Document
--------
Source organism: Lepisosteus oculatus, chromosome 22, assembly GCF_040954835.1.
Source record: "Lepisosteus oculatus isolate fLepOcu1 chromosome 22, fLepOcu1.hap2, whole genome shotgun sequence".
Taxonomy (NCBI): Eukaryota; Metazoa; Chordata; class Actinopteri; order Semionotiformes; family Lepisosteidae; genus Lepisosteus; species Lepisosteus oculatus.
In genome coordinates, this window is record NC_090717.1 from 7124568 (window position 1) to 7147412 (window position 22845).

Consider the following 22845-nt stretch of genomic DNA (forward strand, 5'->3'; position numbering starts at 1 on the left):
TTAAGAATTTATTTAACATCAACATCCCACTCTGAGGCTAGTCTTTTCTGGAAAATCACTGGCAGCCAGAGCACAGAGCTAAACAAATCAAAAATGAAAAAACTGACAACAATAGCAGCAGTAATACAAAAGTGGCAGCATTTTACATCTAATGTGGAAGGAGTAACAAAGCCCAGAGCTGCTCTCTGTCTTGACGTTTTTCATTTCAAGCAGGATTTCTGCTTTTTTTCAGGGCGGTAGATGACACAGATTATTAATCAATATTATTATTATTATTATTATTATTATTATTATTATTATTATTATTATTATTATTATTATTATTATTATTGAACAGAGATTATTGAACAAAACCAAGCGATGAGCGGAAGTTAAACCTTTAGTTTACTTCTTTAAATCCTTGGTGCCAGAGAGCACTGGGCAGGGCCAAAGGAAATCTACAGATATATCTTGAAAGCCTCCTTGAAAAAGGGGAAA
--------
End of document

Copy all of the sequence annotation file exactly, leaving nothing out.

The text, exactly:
Source organism: Lepisosteus oculatus, chromosome 22, assembly GCF_040954835.1.
Source record: "Lepisosteus oculatus isolate fLepOcu1 chromosome 22, fLepOcu1.hap2, whole genome shotgun sequence".
Taxonomy (NCBI): Eukaryota; Metazoa; Chordata; class Actinopteri; order Semionotiformes; family Lepisosteidae; genus Lepisosteus; species Lepisosteus oculatus.
In genome coordinates, this window is record NC_090717.1 from 7124568 (window position 1) to 7147412 (window position 22845).

Consider the following 22845-nt stretch of genomic DNA (forward strand, 5'->3'; position numbering starts at 1 on the left):
TTAAGAATTTATTTAACATCAACATCCCACTCTGAGGCTAGTCTTTTCTGGAAAATCACTGGCAGCCAGAGCACAGAGCTAAACAAATCAAAAATGAAAAAACTGACAACAATAGCAGCAGTAATACAAAAGTGGCAGCATTTTACATCTAATGTGGAAGGAGTAACAAAGCCCAGAGCTGCTCTCTGTCTTGACGTTTTTCATTTCAAGCAGGATTTCTGCTTTTTTTCAGGGCGGTAGATGACACAGATTATTAATCAATATTATTATTATTATTATTATTATTATTATTATTATTATTATTATTATTATTATTATTATTATTATTATTGAACAGAGATTATTGAACAAAACCAAGCGATGAGCGGAAGTTAAACCTTTAGTTTACTTCTTTAAATCCTTGGTGCCAGAGAGCACTGGGCAGGGCCAAAGGAAATCTACAGATATATCTTGAAAGCCTCCTTGAAAAAGGGGAAA